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Chapter 6: MOLECULAR AND CELLULAR BIOLOGY OF BLOOD VESSELS THE EXTRACELLULAR MATRIX

The extracellular matrix is a major component of the vessel wall. It is the medium through which nutrients are transported, a repository for products secreted by the cells of the vascular wall, the site of accumulation of cell debris, and a substrate for migration and proliferation of endothelial cells, monocytes, and vascular smooth muscle cells. The matrix consists of several proteins that have distinct functions in maintaining the integrity of the wall (Table 6-1).

Table 6-1: Components of the Extracellular Matrix

Matrix Component

Function

Proteoglycans

Resistance to deformation

Arterial permeability, filtration, ion exchange

Transport and deposition of plasma elements

Regulation of cellular metabolism

Collagens (types I and III) Mechanical strength

Collagens (types IV, V, and VI) Attachment of vascular cells to the matrix

Components of the basal lamina

Linking collagens to noncollagenous structures

Elastin

Regulation of vascular elasticity

Fibronectin

Cell-cell adhesion

Cell-substrate adhesion

Cell motility

Specific binding of collagen, heparin

Laminin

Attachment of endothelial cells to type IV collagen

Extracellular matrix degradation and reformation is an extremely important biological process with profound clinical implications. It is impossible for vascular cells to hypertrophy, proliferate, or migrate without an initial degradation of the matrix. One of the earliest events in angiogenesis is the degradation of the extracellular matrix to enable tube (capillary) formation. Vascular cells, including endothelial cells, VSMCs, resident macrophages and fibroblasts, may secrete matrix metalloproteinases (MMPs), enzymes that selectively digest the individual components of the matrix. In addition, these cells elaborate tissue inhibitors of metalloproteinases (TIMPs).8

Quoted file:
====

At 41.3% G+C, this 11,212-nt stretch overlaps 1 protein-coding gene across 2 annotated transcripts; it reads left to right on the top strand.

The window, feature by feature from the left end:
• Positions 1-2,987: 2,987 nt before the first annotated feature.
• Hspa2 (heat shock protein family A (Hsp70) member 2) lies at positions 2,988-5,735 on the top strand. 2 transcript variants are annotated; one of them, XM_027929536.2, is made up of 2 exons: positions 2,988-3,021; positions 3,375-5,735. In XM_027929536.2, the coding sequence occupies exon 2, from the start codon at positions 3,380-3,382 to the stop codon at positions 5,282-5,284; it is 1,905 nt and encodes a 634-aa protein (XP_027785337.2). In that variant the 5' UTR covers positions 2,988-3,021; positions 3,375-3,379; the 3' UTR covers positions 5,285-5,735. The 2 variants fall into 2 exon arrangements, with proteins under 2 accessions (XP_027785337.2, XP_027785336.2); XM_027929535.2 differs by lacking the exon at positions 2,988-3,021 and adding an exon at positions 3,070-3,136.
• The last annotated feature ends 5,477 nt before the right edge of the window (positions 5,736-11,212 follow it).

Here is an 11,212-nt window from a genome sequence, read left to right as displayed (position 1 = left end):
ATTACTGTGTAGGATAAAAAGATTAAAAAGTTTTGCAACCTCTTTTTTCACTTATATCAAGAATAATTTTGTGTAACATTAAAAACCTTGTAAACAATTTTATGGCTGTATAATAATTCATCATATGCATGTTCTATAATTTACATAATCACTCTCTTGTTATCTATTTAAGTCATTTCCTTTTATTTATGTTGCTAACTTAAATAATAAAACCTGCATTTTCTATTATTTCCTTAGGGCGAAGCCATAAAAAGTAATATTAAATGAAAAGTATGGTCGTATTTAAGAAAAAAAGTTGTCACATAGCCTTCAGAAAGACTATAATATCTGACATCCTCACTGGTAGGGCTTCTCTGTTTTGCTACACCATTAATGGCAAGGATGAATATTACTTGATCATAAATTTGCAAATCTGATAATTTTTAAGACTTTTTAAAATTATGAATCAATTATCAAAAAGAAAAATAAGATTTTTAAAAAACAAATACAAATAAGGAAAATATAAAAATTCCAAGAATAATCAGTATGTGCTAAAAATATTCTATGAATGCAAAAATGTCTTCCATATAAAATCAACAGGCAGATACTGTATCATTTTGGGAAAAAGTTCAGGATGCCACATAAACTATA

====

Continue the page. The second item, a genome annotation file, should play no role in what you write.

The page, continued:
MMPs belong to three main groups: the type IV collagenases (also called gelatinases), the stromelysins, and interstitial collagenase. The characteristics of these proteins are described in Table 6-2. MMPs are produced as inactive zymogens that can be activated by plasmin.9 The activity of MMPs is also regulated by cytokines at transcriptional and posttranslational levels, as well as by the relative levels of TIMPs. MMP-

2 is usually found complexed with its specific inhibitor, TIMP-2.

Table 6-2: Matrix Metalloproteinases and Inhibitors

Class

Nomenclature

Molecular Weighta

Vascular Cell Type

Expression

Interstitial collagenase

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